I rear ended a Toyota years ago. I was driving the highway, John Conlee was on the radio singing “Rose Colored Glasses.”
It was the worst day ever. I can close my eyes and recall the whole scene. It had been a bad week. A dark year. And it got dimmer.
A car ahead of me slammed its brakes. The tailpipe came toward me so fast I didn’t have time to say: “Holy Shadrach, Meshach, and Abednego!”
The crash was loud. I blacked out.
When I awoke, I was lying in the median. Paramedics were around me. I couldn’t remember my name. I was out of it.
“You’re gonna be okay,” the EMT said. “You’re just in shock. And look on the bright side, kid, at least you didn’t poop your pants.”
Thank God for small blessings.
They rushed me to the ER. No broken bones. Only bruises. A doctor shined a light in my eyes and inspected my neurological reactions.
He was a white-haired man who said, “Say your ABCs backward for me, son.”
I closed my eyes and said,
“‘Your ABCs backward, son.’”
A good laugh was had by all—except the doctor, who charged an extra fourteen hundred bucks for laughter.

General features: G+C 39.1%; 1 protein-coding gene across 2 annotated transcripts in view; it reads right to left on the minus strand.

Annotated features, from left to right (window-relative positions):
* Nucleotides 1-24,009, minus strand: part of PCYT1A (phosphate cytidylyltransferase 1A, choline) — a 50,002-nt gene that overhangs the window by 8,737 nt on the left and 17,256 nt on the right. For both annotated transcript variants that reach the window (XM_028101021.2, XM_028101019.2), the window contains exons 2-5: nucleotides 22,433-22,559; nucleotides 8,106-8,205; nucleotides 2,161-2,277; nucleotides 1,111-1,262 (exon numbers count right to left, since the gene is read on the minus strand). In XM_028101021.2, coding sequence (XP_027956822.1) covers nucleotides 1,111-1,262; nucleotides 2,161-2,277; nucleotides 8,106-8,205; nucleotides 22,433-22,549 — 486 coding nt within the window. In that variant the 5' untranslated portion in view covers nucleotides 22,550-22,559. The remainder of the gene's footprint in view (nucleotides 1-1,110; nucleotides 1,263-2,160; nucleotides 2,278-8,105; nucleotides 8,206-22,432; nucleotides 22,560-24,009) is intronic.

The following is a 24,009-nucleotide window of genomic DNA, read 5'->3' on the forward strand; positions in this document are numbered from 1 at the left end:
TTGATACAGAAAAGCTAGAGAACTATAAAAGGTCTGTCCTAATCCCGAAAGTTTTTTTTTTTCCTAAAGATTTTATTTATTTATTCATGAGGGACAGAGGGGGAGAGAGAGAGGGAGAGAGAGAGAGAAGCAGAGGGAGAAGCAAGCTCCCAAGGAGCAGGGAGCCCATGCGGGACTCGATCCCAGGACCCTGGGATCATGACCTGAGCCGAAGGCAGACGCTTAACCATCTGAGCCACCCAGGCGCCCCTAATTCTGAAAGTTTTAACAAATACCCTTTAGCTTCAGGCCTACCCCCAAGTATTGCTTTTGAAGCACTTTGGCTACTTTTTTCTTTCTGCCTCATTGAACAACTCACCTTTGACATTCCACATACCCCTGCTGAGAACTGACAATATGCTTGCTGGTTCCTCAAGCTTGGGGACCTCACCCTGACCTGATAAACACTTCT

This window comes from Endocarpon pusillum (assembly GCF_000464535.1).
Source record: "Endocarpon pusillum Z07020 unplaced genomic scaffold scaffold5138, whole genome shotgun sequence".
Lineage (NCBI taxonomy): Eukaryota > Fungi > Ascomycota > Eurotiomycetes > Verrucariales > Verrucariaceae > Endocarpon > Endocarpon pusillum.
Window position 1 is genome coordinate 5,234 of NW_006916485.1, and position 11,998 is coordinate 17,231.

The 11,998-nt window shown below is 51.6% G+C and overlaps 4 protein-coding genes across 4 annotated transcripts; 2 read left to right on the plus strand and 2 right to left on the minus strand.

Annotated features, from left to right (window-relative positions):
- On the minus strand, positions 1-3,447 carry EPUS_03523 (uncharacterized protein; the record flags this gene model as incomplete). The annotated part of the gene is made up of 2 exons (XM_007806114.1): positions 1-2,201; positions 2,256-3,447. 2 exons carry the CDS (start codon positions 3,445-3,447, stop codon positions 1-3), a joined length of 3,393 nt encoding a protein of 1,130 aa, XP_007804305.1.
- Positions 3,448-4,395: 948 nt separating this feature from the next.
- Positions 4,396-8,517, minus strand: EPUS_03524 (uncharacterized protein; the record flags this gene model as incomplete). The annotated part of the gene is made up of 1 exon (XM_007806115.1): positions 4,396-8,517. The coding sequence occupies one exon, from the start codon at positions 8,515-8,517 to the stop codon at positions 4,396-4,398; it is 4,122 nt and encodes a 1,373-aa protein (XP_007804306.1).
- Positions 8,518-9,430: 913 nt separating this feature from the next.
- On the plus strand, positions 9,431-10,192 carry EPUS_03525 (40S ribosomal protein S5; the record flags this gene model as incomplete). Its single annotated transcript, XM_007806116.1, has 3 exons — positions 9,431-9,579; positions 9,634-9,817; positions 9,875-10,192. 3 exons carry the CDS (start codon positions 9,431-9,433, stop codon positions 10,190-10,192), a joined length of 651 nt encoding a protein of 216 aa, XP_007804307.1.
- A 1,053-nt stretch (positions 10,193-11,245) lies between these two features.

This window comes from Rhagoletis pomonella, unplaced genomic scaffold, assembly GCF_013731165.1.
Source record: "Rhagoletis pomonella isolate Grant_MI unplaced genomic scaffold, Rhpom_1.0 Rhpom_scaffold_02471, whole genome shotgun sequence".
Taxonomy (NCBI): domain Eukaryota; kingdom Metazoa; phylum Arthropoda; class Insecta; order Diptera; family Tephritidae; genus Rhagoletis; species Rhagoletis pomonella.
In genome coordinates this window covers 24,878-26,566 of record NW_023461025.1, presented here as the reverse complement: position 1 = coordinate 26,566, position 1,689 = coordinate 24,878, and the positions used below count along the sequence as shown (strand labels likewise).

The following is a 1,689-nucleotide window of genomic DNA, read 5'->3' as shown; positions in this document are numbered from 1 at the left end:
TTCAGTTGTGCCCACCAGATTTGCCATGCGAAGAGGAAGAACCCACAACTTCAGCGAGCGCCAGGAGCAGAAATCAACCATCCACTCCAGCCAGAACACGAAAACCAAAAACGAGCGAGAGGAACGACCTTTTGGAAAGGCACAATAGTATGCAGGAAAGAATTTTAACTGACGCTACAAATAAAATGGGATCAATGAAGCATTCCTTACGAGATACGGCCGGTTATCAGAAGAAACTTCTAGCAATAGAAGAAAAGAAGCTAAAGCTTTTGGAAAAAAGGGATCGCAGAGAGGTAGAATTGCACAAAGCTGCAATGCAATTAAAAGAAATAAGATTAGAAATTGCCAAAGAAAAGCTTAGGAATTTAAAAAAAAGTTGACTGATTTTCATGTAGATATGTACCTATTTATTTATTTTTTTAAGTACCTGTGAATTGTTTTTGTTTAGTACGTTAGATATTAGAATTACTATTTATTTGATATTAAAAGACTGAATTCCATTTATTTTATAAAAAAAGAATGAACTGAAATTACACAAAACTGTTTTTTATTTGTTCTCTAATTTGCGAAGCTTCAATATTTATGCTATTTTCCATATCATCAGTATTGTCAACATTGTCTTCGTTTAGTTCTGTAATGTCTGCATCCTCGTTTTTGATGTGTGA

That night, I sat on the sofa with bruised ribs. The medication my wife had given me made me loopy, I was starting to see things. Julia Child, for instance, was on television, descaling a fish and I seriously believed she was trying to assault me with Japanese cutlery.
My truck was totaled. My face was beaten up. My collarbone and ribs hurt.
It truly was the worst day ever. And I’d just come off the heels of what had been the worst month ever. Weeks earlier, my longtime dream of becoming a writer had been squashed—I’d been rejected from an academic writing program.
AND: I had been turned down from a job I’d wanted.